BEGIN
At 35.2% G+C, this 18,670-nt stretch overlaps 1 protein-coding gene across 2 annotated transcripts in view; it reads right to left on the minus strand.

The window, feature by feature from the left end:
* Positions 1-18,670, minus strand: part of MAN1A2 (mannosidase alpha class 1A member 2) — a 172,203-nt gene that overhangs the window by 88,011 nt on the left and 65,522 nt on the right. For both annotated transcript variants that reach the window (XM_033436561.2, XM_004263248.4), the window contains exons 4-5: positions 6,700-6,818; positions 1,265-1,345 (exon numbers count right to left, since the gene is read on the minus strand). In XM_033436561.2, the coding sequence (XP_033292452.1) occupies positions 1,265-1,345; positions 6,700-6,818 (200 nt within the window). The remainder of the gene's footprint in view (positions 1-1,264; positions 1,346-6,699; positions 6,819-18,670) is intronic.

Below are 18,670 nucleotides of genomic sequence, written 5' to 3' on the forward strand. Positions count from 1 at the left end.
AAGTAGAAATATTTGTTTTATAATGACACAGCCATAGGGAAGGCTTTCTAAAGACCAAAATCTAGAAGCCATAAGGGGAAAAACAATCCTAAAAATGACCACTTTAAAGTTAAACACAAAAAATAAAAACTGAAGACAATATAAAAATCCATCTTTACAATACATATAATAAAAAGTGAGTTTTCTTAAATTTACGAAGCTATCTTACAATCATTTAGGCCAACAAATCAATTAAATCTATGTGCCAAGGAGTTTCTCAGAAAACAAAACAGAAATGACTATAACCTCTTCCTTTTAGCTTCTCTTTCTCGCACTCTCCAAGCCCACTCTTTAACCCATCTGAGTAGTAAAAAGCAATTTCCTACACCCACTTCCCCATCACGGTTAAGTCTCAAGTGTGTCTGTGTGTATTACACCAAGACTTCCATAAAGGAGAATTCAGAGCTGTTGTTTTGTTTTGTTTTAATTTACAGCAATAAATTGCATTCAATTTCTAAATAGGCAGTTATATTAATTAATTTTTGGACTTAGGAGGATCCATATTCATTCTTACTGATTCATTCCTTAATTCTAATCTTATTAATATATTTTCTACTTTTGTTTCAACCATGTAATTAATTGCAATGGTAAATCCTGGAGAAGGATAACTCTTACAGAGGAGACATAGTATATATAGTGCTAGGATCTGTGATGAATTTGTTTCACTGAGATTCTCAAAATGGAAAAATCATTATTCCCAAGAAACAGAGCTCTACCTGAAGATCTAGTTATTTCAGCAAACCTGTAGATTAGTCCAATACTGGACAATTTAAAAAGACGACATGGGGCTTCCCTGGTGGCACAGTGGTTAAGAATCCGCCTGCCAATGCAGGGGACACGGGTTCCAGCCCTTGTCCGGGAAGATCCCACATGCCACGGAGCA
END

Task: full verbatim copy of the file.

At 35.2% G+C, this 18,670-nt stretch overlaps 1 protein-coding gene across 2 annotated transcripts in view; it reads right to left on the minus strand.

The window, feature by feature from the left end:
* Positions 1-18,670, minus strand: part of MAN1A2 (mannosidase alpha class 1A member 2) — a 172,203-nt gene that overhangs the window by 88,011 nt on the left and 65,522 nt on the right. For both annotated transcript variants that reach the window (XM_033436561.2, XM_004263248.4), the window contains exons 4-5: positions 6,700-6,818; positions 1,265-1,345 (exon numbers count right to left, since the gene is read on the minus strand). In XM_033436561.2, the coding sequence (XP_033292452.1) occupies positions 1,265-1,345; positions 6,700-6,818 (200 nt within the window). The remainder of the gene's footprint in view (positions 1-1,264; positions 1,346-6,699; positions 6,819-18,670) is intronic.

Below are 18,670 nucleotides of genomic sequence, written 5' to 3' on the forward strand. Positions count from 1 at the left end.
AAGTAGAAATATTTGTTTTATAATGACACAGCCATAGGGAAGGCTTTCTAAAGACCAAAATCTAGAAGCCATAAGGGGAAAAACAATCCTAAAAATGACCACTTTAAAGTTAAACACAAAAAATAAAAACTGAAGACAATATAAAAATCCATCTTTACAATACATATAATAAAAAGTGAGTTTTCTTAAATTTACGAAGCTATCTTACAATCATTTAGGCCAACAAATCAATTAAATCTATGTGCCAAGGAGTTTCTCAGAAAACAAAACAGAAATGACTATAACCTCTTCCTTTTAGCTTCTCTTTCTCGCACTCTCCAAGCCCACTCTTTAACCCATCTGAGTAGTAAAAAGCAATTTCCTACACCCACTTCCCCATCACGGTTAAGTCTCAAGTGTGTCTGTGTGTATTACACCAAGACTTCCATAAAGGAGAATTCAGAGCTGTTGTTTTGTTTTGTTTTAATTTACAGCAATAAATTGCATTCAATTTCTAAATAGGCAGTTATATTAATTAATTTTTGGACTTAGGAGGATCCATATTCATTCTTACTGATTCATTCCTTAATTCTAATCTTATTAATATATTTTCTACTTTTGTTTCAACCATGTAATTAATTGCAATGGTAAATCCTGGAGAAGGATAACTCTTACAGAGGAGACATAGTATATATAGTGCTAGGATCTGTGATGAATTTGTTTCACTGAGATTCTCAAAATGGAAAAATCATTATTCCCAAGAAACAGAGCTCTACCTGAAGATCTAGTTATTTCAGCAAACCTGTAGATTAGTCCAATACTGGACAATTTAAAAAGACGACATGGGGCTTCCCTGGTGGCACAGTGGTTAAGAATCCGCCTGCCAATGCAGGGGACACGGGTTCCAGCCCTTGTCCGGGAAGATCCCACATGCCACGGAGCA